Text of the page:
It is next contended on behalf of the appellant that if the city council wrongfully took jurisdiction, in face of the facts shown in or upon the face of its own proceedings, then the tax was absolutely void on its face, and the plaintiffs must seek their remedy at law; and further, if the city council wrongfully and falsely made its record to show facts sufficient to give it jurisdiction, when such facts never existed, then in order to get into equity plaintiffs must plead all such facts, and that even in such a case certiorari is, under the laws of Utah, a plain and perfect remedy.

    It is doubtless true that the collection of a tax will not be restrained on the ground that it is irregular or erroneous. Errors in the assessment do not render the tax void; and usually there are legal remedies for all such mere irregularities *237 and errors as do not go to the foundation of the tax, and parties complaining must be confined to these. As was held by this court in Dows v. Chicago, 11 Wall. 108: "A suit in equity will not lie to restrain the collection of a tax on the sole ground that it is illegal. There must exist in addition special circumstances, bringing the case under some recognized head of equity jurisdiction, such as that the enforcement of the tax would lead to a multiplicity of suits or produce irreparable injury, or, where the property is real estate, throw a cloud upon the title of the complainant."

    But the present case would seem plainly to be one of equitable jurisdiction within the doctrine of that case. What is complained of is no mere irregularity or error in the assessment. As we have seen, there was an entire want of jurisdiction in the common council to proceed for want of the assent of the requisite proportion of property owners, and the assessment and tax were, therefore, void. That there was no plain and adequate remedy by certiorari would seem to be evident. Upon that writ nothing could have been shown by evidence of facts outside of the record. It is true that, in some of the States, provision is made by statute to bring such evidence in, but such is not shown to have been the case here. It is an admitted fact upon the face of the pleadings that the common council actually found that the necessary jurisdictional fact existed, and that such a finding was made a matter of record. The plaintiffs alleged in their bill and the defendants in their answer denied that the finding of the jurisdictional fact by the common council was an untrue finding. Such an issue required evidence dehors the record of the proceedings before the council in order to impeach their finding. The record of this case discloses that a large amount of oral evidence was introduced by the complainants, and admitted without objection by the defendants, to show ownership by the protesting parties, and to show that the common council were mistaken in finding that the requisite number had not protested.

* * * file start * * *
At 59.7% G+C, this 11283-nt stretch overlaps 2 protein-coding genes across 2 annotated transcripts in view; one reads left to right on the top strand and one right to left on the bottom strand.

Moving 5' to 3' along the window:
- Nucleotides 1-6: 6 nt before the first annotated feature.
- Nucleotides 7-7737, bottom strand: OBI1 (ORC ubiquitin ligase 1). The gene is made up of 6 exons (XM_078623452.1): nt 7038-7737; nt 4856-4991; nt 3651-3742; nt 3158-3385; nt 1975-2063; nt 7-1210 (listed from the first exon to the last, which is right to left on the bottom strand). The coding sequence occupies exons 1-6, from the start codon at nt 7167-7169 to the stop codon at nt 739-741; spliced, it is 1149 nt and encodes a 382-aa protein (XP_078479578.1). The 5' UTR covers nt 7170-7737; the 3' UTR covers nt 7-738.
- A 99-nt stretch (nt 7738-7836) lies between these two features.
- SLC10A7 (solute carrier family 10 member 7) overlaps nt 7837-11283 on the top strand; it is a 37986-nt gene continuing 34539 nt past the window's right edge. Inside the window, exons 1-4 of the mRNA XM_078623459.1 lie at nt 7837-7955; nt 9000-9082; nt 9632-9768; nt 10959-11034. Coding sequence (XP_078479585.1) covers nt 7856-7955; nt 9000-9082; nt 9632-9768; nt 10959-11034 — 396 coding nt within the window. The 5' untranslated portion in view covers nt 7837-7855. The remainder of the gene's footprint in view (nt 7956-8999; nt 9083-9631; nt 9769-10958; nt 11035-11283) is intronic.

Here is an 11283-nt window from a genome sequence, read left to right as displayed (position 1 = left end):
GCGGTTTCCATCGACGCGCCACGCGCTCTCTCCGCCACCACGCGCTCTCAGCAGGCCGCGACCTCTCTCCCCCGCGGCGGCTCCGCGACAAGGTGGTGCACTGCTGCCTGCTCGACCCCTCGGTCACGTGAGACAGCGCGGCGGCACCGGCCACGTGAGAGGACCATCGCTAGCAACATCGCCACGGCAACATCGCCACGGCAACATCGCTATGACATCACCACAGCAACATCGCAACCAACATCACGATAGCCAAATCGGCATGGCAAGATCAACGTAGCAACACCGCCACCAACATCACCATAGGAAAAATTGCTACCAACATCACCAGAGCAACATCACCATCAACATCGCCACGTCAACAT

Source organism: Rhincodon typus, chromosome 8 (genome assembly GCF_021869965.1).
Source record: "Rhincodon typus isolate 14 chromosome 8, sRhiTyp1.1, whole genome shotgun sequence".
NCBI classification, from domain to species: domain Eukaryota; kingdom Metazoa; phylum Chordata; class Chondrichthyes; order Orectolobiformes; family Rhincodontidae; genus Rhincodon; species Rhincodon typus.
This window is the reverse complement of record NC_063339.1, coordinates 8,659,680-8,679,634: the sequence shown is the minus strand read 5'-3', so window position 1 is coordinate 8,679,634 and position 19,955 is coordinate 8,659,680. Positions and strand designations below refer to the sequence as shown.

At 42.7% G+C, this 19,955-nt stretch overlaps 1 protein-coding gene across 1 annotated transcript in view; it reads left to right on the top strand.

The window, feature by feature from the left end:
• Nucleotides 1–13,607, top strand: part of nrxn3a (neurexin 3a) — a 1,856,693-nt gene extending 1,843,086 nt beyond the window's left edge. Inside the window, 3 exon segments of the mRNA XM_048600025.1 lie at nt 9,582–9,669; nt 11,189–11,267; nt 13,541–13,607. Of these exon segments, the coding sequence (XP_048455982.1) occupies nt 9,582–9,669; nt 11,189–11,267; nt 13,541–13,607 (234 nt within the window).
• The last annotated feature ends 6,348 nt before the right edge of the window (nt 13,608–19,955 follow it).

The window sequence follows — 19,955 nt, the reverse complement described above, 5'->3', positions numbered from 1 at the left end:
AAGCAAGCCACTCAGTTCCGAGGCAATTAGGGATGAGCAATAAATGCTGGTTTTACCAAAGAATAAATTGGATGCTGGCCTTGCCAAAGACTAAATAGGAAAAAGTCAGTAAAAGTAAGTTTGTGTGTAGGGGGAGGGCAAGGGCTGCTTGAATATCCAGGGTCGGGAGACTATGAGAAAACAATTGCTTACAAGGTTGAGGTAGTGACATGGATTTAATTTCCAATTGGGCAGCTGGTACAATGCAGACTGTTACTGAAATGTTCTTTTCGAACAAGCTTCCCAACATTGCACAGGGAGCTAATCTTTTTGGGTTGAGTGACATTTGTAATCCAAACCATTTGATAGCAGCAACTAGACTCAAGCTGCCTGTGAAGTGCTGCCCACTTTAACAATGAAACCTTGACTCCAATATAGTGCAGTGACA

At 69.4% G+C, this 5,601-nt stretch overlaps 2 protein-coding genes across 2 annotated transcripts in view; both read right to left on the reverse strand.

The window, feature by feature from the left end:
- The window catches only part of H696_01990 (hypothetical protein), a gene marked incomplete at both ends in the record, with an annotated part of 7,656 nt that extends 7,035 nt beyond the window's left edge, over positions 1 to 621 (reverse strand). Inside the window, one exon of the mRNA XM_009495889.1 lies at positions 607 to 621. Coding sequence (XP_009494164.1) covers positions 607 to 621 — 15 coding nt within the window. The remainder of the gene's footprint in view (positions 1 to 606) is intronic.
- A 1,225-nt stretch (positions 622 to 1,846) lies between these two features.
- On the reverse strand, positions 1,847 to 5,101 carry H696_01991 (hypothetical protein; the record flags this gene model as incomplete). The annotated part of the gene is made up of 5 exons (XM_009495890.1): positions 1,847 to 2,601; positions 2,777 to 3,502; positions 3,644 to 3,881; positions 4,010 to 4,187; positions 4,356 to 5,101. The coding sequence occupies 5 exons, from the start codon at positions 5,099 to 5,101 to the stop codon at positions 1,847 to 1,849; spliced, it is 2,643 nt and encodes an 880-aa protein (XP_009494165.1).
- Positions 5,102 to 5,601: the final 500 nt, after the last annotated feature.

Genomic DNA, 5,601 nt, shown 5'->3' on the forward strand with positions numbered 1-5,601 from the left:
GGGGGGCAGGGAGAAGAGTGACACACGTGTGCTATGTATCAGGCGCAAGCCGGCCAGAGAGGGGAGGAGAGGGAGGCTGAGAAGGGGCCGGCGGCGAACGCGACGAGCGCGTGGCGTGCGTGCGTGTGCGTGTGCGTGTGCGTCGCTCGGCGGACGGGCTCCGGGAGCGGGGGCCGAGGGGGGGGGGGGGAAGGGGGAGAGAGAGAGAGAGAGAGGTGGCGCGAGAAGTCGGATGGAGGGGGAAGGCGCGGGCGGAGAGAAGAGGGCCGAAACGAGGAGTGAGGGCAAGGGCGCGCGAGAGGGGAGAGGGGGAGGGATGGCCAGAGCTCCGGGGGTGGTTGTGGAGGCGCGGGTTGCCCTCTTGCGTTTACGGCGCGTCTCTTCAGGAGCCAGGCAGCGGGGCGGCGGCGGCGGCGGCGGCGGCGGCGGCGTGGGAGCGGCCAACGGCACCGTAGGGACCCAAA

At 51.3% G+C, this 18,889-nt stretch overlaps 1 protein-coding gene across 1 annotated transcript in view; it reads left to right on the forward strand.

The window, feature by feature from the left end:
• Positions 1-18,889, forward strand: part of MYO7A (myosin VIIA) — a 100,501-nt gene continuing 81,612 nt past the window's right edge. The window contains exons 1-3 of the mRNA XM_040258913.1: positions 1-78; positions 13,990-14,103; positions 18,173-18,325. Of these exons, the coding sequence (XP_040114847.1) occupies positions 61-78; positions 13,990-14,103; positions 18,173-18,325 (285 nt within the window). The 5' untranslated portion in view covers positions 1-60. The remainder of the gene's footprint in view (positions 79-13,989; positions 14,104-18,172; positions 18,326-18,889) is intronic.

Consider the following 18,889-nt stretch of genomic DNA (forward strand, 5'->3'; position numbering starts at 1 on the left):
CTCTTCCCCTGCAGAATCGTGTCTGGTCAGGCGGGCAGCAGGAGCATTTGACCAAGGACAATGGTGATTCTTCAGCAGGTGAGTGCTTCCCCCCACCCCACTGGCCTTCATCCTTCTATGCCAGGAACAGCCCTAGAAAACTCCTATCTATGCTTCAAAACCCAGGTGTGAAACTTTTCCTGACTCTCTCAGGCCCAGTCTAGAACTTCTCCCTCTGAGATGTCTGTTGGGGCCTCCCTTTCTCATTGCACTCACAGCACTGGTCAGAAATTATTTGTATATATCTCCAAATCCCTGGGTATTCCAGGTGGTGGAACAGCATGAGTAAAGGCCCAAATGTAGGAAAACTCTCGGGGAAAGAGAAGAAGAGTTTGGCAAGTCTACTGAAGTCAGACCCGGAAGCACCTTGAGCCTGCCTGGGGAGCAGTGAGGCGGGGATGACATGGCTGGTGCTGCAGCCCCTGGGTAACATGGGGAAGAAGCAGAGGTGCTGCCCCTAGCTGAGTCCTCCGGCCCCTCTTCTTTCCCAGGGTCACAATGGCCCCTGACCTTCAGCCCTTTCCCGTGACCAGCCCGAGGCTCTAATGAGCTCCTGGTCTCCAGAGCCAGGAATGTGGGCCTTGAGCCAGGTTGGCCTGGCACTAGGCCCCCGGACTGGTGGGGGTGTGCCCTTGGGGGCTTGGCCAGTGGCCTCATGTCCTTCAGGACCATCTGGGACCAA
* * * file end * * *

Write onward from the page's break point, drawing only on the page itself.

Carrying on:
Not only, however, was there a want of an adequate remedy in proceeding by a writ of certiorari, but, we think, equitable *238 jurisdiction was properly invoked to prevent a multiplicity of suits, and also to relieve the plaintiffs from a cloud upon their title.

    The finding on this fact of the case was as follows:

    "That said plaintiffs are without any speedy and adequate remedy at law for the recovery of said amounts without a great multiplicity of suits, and said assessment constitutes a cloud upon the title of the various plaintiffs to their several parcels of realty, and that said city asserts that it will annually for nine years hereafter lay assessments upon said real estate for the payment of said paving and collect the same from the said parties plaintiff, and has already caused to be sold the property of certain of the plaintiffs under and by virtue of said assessment."

    If a tax is a lien upon lands, it may then constitute a cloud upon the title; and one branch of equity jurisdiction is the removal of apparent clouds upon the title, which may diminish the market value of the land, and possibly threaten a loss of it to the owner. It is doubtless true that it has been held by this and other courts that if the alleged tax has no semblance of legality, and if upon the face of the proceedings it is wholly unwarranted by law, or for any reason totally void, as disclosed by a mere inspection of the record, such a tax would not constitute a cloud, and that the jurisdiction which is exercised by courts of equity, to relieve parties by removing clouds upon their titles, would not attack.

    But when the illegality or fatal defect does not appear on the face of the record, but must be shown by evidence aliunde, so that the record would make out a prima facie right in one who should become a purchaser, and the evidence to rebut this case may possibly be lost, or become unavailable from death of witnesses, or when the deed given on a sale of the lands for the tax would be presumptive evidence of a good title in the purchaser, so that the purchaser might rely upon the deed for a recovery of the lands until the irregularities were shown, courts of equity regard the case as coming within their jurisdiction, and have extended relief on the ground that a cloud on the title existed or was imminent. *239 Dows v. Chicago, 11 Wall. 198; Hannewinkle v. Georgetown, 15 Wall. 547.